Studies in the Scriptures

From Wikipedia, the free encyclopedia
Jump to navigation Jump to search
Studies in the Scriptures volumes 1–6

Studies in the Scriptures is a series of publications, intended as a Bible study aid, containing seven volumes of great importance to the history of the Bible Student movement, and the early history of Jehovah's Witnesses.

Origin[edit]

The author of the first six volumes of Studies in the Scriptures, Charles Taze Russell, reported that he did not write them "through visions and dreams, nor by God's audible voice," but that he sought "to bring together these long scattered fragments of truth".[1] The first volume was written in 1886. Originally titled The Plan of the Ages as part of a series called Millennial Dawn, it was later renamed The Divine Plan of the Ages. The name of the series was changed to Studies in the Scriptures in 1904 in order to clarify their nature as biblical textbooks.

Purpose[edit]

Chart from Divine Plan of the Ages, Studies in Scriptures Vol 1.

The series was written as a Bible study aid. The intention was that by studying the Bible topically, rather than verse by verse, details of God's purpose might become clearer. The series progresses from elementary topics, such as the existence of God and promoting the Bible as God's word, to deeper subject matter throughout the series.

Contents[edit]

  1. The Divine Plan of the Ages (1886)—elementary topics and attempts to show God has a clear purpose for mankind;
  2. The Time is at Hand (1889)—an interpretation of biblical chronology, keys to time prophecies, the second advent of Christ, and the identification of the Antichrist;
  3. Thy Kingdom Come (1891)—describes biblical prophecies in further detail, along with the fate of Israel and information on the Great Pyramid of Giza as being built under God's direction. The section on Pyramidology was influenced by the theories of Charles Piazzi Smyth, who also helped review it;
  4. The Day of Vengeance (1897), later renamed The Battle of Armageddon—suggests causes of the dissolution of the present order, with the biblical remedy as God's kingdom;
  5. The At-one-ment Between God and Man (1899)—discusses the nature of humanity, the work of redemption, and the Holy Spirit;
  6. The New Creation (1904)—discusses the seven days of creation found in Genesis, and the duties and personal responsibilities of a Christian.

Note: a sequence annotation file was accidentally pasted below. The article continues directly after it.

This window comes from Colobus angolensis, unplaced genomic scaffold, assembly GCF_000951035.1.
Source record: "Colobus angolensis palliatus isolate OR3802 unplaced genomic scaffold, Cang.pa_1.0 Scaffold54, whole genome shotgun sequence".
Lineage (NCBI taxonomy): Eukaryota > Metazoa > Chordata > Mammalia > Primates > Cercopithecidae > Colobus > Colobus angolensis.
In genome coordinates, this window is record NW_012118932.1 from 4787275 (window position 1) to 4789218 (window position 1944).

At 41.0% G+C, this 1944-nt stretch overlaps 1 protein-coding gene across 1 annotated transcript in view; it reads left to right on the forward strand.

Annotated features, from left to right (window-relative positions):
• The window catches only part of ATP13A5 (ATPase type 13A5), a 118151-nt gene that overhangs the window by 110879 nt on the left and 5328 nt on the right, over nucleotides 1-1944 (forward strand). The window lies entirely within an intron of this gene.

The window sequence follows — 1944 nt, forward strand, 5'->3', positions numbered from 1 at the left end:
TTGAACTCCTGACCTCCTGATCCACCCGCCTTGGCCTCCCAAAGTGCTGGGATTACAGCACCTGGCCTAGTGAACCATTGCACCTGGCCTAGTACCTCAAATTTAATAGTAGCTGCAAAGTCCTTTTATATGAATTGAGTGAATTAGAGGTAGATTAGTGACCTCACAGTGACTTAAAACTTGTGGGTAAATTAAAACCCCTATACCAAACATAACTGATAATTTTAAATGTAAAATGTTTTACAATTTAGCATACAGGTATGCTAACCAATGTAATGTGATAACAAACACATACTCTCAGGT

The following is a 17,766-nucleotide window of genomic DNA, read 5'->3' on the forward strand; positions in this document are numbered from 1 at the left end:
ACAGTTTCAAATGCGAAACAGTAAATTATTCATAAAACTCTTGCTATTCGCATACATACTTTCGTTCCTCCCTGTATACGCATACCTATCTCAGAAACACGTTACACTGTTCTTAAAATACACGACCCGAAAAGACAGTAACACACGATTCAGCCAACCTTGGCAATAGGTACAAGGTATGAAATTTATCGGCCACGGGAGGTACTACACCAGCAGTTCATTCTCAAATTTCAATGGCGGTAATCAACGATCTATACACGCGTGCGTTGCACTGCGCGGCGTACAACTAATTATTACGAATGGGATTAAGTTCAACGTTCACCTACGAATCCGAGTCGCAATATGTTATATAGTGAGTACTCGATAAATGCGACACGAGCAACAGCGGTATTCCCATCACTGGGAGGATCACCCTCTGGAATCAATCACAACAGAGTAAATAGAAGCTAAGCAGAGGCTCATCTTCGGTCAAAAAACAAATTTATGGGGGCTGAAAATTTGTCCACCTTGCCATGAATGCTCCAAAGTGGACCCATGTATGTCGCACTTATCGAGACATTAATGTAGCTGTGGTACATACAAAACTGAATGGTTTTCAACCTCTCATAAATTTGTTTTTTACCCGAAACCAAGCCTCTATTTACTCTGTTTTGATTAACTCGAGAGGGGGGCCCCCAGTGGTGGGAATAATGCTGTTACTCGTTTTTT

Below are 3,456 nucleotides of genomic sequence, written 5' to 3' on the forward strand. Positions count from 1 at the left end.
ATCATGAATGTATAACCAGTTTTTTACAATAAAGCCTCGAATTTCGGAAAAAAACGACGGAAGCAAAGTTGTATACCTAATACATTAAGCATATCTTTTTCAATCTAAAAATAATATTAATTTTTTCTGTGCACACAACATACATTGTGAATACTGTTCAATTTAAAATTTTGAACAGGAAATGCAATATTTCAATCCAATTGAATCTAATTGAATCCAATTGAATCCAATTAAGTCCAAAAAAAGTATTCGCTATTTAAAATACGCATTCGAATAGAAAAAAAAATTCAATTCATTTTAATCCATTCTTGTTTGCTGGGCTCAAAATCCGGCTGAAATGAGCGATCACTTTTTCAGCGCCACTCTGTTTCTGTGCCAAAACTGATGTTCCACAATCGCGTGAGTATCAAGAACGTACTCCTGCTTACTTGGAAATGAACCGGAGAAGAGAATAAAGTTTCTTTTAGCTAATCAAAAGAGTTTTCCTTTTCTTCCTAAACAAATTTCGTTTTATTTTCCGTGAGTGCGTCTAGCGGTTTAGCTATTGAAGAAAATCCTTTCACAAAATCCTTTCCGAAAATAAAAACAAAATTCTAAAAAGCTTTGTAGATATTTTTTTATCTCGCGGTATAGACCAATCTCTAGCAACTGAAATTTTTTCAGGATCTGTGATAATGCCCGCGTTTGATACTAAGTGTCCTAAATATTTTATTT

Viewpoint and theology[edit]

The series was criticized by some early 20th century ministers as an attempt to replace the Bible.[citation needed] Russell's view was that whilst the Bible had been studied by different methods, topical study was the best approach. In addition to other material, the six volumes contain commentary about biblical events and expressions. Russell did not claim infallibility, but declared that God's plan of salvation could not be understood independently from his writings. He stated, "if he then lays [the Studies in the Scriptures] aside and ignores them and goes to the Bible alone, though he has understood his Bible for ten years, our experience shows that within two years he goes into darkness."[2] Studies in the Scriptures claimed to represent that humankind had reached the end of the current era, and that Jesus would soon separate the wheat from the weeds.

The Finished Mystery[edit]

Russell had stated an intention to write a seventh volume of Studies, which would be a commentary on the books of Ezekiel and Revelation, as early as 1906.[3] Following Russell's death in 1916, a seventh volume—entitled The Finished Mystery—was published in 1917 and advertised as his "posthumous work".[4] This seventh volume was a detailed interpretation of the books of Ezekiel and Revelation, as well as the Song of Solomon. An advertisement for the book in Zion's Watch Tower called it "the true interpretation",[5] and it was promoted as being "of the Lord—prepared under his guidance."[6]

Immediate controversy surrounded both its publication and content. It was soon established that it was largely written and compiled by two of Russell's associates, Clayton J. Woodworth and George H. Fisher, and edited by Russell's successor, Joseph Franklin Rutherford.[7]

Withdrawal[edit]

The abandonment of several core doctrines under Rutherford's presidency prompted the Watch Tower Society to cease publication of all seven volumes of Studies in the Scriptures in 1927, although the books were still being sold door-to-door in 1929.[8][9] Other publications of Jehovah's Witnesses, including Jehovah's Witnesses—Proclaimers of God's Kingdom (their official history) and Revelation—Its Grand Climax at Hand (their exposition of the Book of Revelation) make reference to Studies in the Scriptures.

The six volumes of Studies in the Scriptures authored by Russell are still published by independent groups within the Bible Student movement.[10][11]

References[edit]

  1. ^ "Views from the Watch Tower". Zion's Watch Tower: 87. April 1, 1899.
  2. ^ "The Harvest: The Due Time for a Clear Unfolding of the Truth". The Watch Tower and Herald of Christ's Presence. Pittsburgh, Pennsylvania: Watch Tower Bible and Tract Society. 15 September 1910. p. 298 (689 of PDF). Retrieved 29 November 2017.
  3. ^ Chryssides, George D (2016). Jehovah's Witnesses: Continuity and Change. p. 85.
  4. ^ The Finished Mystery. p. preface, p. 5. This book may properly be said to be a posthumous publication of Pastor Russell.
  5. ^ (The Finished Mystery, 1917, p. 334)
  6. ^ (The Finished Mystery, 1917, p. 126)
  7. ^ Wills, Tony (2006). A People For His Name. p. 97.
  8. ^ "The Modern Fulfillment of the "Penny"". The Watchtower: 54. January 15, 1967. But in 1927 The Finished Mystery and the other six volumes of the Studies in the Scriptures ceased to be published
  9. ^ "Scripture Study Special". The Watchtower: 304. October 15, 1929.
  10. ^ "Amazon—Studies in the Scriptures".
  11. ^ "Studies in the Scriptures".

External links[edit]